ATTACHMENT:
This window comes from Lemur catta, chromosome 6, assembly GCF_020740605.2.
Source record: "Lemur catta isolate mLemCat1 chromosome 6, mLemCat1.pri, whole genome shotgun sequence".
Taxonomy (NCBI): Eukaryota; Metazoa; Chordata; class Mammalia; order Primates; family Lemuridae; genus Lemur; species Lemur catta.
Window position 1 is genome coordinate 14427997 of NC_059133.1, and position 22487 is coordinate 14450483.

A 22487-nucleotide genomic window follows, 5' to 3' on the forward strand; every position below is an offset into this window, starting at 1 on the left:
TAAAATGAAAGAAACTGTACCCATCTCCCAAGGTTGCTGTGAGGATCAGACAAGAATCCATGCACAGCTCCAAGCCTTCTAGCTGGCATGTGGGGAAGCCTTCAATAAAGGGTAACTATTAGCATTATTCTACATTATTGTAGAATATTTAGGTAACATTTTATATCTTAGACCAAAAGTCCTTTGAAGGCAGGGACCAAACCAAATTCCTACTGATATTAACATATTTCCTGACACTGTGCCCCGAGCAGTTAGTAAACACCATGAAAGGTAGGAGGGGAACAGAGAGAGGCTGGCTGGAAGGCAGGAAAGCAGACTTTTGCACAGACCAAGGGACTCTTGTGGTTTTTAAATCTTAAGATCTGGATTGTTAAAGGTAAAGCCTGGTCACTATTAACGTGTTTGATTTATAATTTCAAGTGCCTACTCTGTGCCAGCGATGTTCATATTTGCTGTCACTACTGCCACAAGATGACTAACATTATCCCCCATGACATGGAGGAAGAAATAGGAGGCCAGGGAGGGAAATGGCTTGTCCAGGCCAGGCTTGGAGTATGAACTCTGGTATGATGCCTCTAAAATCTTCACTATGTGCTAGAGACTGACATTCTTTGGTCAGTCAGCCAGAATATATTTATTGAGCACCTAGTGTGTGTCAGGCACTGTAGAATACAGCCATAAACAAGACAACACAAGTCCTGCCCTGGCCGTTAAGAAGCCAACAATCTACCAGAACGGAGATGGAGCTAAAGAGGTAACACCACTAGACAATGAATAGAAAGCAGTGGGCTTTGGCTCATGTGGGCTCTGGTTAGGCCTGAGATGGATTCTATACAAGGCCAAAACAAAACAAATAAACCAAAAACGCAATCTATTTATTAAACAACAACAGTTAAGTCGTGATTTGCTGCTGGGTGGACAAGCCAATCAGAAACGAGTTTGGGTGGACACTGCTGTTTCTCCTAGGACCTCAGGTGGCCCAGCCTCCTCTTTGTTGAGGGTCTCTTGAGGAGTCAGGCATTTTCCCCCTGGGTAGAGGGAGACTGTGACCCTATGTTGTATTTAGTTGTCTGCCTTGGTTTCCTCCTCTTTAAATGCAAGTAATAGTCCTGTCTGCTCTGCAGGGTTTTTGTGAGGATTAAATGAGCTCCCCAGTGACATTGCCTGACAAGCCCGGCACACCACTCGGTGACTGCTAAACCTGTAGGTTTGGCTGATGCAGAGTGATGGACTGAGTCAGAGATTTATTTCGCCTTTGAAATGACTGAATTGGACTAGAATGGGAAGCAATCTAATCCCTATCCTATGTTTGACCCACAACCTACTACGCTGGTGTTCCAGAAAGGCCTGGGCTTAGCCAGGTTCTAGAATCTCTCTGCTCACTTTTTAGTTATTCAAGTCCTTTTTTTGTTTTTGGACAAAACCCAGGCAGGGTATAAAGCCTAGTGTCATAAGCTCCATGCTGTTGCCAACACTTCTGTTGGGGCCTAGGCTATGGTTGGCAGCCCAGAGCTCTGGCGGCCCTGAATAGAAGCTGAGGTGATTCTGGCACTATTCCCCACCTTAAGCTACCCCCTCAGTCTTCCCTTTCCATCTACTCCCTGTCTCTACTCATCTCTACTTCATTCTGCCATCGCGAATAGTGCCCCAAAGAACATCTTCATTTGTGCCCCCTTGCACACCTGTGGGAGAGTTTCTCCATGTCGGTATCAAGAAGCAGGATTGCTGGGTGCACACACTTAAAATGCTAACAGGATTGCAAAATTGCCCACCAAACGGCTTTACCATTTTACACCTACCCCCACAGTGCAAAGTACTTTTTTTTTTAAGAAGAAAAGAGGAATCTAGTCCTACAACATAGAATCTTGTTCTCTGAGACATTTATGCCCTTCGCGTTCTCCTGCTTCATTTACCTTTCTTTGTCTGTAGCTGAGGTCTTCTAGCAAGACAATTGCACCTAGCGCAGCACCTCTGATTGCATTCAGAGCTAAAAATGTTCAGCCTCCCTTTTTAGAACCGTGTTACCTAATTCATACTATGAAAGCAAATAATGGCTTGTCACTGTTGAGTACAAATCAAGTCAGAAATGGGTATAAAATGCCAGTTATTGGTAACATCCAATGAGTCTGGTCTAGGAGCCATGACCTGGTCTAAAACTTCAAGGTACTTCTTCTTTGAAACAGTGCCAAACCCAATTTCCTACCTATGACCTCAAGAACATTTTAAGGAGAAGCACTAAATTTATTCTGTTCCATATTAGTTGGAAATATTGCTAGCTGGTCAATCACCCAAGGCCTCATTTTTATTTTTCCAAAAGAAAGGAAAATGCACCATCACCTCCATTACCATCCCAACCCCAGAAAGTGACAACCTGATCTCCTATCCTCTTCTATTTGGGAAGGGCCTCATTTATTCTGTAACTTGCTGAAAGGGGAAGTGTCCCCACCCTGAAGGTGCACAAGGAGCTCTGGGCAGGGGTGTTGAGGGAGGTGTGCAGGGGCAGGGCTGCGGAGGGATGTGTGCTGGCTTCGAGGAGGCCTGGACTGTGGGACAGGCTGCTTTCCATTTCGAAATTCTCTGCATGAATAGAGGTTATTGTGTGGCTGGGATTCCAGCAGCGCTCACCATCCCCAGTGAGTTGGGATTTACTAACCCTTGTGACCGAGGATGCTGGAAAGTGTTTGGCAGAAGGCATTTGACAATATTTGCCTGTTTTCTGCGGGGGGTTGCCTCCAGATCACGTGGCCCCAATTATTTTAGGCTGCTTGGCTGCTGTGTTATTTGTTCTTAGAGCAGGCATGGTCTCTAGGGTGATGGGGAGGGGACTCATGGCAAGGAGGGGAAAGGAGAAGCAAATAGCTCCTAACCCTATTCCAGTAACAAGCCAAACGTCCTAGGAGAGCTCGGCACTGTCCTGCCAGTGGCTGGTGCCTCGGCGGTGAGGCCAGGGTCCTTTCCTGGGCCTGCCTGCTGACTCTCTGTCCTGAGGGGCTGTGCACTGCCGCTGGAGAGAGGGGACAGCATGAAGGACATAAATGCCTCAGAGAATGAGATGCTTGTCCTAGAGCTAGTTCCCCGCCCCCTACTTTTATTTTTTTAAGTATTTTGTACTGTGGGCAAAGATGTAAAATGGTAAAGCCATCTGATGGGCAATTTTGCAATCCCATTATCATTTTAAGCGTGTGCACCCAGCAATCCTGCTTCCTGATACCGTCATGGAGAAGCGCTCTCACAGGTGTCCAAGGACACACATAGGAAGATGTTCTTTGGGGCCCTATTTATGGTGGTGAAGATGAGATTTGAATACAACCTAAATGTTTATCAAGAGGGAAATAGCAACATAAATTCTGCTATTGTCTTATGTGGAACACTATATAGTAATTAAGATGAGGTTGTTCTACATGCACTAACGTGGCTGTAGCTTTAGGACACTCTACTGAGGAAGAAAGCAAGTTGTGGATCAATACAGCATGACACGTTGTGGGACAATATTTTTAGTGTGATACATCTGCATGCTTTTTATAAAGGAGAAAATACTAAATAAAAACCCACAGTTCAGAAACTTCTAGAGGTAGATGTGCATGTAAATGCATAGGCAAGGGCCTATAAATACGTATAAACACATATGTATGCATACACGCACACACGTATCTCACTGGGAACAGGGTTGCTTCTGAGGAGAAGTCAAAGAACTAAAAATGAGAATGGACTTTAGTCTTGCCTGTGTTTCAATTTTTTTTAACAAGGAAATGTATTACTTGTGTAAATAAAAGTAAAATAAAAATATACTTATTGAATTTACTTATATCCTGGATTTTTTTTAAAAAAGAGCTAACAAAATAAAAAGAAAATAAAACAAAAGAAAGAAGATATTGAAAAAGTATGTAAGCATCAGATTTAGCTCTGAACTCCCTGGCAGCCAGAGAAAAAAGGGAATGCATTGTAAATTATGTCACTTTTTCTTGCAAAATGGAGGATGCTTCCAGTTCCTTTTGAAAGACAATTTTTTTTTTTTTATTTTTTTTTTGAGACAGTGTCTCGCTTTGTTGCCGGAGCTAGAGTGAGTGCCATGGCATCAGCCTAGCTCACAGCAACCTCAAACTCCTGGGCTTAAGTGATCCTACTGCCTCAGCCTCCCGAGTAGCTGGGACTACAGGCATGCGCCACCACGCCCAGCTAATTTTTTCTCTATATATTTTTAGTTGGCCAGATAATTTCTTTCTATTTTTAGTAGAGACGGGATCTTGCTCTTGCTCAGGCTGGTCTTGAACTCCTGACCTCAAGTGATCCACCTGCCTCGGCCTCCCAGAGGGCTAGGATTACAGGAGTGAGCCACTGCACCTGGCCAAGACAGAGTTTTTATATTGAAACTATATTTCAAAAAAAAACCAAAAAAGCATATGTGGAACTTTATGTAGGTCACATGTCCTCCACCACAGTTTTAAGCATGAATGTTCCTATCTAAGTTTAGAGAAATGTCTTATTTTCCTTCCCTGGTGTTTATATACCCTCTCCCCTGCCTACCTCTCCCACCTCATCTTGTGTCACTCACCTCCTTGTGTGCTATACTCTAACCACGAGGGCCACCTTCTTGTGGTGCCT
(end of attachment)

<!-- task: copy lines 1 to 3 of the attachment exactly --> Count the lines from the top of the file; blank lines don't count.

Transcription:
This window comes from Lemur catta, chromosome 6, assembly GCF_020740605.2.
Source record: "Lemur catta isolate mLemCat1 chromosome 6, mLemCat1.pri, whole genome shotgun sequence".
Taxonomy (NCBI): Eukaryota; Metazoa; Chordata; class Mammalia; order Primates; family Lemuridae; genus Lemur; species Lemur catta.